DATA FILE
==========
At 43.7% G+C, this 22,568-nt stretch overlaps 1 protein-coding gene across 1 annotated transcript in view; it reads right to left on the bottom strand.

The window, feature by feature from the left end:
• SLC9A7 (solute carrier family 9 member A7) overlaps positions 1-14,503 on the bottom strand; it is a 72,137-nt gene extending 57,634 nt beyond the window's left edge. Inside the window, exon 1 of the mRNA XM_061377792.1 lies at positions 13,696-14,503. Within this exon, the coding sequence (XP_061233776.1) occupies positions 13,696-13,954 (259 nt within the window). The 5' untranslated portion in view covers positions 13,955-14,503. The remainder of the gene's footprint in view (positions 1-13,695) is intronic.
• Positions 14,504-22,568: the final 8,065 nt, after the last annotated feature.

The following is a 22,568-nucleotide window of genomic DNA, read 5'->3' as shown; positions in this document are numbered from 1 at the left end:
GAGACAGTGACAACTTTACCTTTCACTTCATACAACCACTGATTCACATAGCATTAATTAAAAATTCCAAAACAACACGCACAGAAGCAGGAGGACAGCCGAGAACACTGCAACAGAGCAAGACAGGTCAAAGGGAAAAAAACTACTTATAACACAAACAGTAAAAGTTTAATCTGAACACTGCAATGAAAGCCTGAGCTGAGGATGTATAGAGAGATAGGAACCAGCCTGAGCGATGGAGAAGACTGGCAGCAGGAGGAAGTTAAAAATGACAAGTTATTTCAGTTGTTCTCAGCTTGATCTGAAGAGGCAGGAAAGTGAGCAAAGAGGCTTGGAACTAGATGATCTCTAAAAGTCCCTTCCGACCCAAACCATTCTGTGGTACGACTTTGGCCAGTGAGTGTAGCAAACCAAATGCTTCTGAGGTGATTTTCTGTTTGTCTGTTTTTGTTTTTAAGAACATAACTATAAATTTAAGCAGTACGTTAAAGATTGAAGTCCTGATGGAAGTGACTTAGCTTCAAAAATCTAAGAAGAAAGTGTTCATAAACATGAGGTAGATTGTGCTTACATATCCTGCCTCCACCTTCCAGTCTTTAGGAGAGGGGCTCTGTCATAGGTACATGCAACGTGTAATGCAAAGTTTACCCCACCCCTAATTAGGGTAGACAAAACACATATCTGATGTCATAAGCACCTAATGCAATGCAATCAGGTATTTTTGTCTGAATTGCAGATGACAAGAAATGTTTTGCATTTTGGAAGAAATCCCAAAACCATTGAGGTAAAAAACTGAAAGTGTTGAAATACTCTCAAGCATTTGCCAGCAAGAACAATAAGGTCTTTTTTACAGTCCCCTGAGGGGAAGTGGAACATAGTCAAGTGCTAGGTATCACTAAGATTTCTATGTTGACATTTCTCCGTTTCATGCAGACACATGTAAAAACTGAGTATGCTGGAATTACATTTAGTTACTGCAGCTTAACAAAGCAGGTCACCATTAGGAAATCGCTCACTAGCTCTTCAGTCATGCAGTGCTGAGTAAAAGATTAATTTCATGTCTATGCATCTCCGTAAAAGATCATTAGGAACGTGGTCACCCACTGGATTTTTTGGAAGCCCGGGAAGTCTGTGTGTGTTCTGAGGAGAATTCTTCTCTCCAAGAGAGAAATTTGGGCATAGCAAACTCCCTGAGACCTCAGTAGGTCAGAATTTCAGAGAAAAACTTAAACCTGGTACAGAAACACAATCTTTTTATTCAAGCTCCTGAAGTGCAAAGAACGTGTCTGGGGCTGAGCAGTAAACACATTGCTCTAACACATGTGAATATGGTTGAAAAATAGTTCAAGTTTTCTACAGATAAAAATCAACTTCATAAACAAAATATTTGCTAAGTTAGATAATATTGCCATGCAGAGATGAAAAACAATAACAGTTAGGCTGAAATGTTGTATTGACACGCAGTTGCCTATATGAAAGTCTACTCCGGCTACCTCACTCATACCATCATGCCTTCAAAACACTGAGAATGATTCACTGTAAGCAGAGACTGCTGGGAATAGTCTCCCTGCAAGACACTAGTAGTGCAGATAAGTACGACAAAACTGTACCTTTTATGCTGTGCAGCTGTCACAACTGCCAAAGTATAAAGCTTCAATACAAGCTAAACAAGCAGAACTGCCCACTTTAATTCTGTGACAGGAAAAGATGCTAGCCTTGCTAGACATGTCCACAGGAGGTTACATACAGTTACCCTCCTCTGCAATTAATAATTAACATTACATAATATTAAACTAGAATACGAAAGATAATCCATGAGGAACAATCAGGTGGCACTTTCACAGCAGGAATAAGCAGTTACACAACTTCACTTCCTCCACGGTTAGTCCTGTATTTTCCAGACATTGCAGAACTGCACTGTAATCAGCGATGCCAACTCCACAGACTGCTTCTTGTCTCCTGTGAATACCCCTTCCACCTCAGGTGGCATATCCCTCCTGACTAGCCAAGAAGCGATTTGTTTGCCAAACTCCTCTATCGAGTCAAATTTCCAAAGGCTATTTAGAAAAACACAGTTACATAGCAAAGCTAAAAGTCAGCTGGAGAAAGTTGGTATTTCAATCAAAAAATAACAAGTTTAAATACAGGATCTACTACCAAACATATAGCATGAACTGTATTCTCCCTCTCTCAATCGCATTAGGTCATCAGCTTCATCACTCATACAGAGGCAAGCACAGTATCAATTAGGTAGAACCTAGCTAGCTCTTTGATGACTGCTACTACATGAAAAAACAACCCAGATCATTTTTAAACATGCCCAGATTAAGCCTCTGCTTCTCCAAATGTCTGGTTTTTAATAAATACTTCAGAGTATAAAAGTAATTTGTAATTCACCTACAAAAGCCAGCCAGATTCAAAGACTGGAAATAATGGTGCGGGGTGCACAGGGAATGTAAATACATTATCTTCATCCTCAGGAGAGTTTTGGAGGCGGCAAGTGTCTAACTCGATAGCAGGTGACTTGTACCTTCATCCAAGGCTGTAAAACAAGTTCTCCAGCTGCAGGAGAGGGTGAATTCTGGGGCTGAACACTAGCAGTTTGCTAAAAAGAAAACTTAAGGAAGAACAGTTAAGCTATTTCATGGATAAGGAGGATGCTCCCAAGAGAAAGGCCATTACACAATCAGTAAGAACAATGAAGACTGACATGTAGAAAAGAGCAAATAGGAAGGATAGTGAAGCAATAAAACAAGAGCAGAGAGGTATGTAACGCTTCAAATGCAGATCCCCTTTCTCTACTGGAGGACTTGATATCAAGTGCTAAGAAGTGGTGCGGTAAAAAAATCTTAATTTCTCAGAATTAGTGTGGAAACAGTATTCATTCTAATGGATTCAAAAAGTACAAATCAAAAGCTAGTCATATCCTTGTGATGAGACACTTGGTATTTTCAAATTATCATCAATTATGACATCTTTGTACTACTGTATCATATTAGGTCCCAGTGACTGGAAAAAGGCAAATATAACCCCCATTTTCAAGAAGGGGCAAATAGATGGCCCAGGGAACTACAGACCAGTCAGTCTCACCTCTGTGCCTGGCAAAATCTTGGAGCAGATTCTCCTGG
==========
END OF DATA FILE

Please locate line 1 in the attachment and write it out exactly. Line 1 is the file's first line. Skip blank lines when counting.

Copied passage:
At 43.7% G+C, this 22,568-nt stretch overlaps 1 protein-coding gene across 1 annotated transcript in view; it reads right to left on the bottom strand.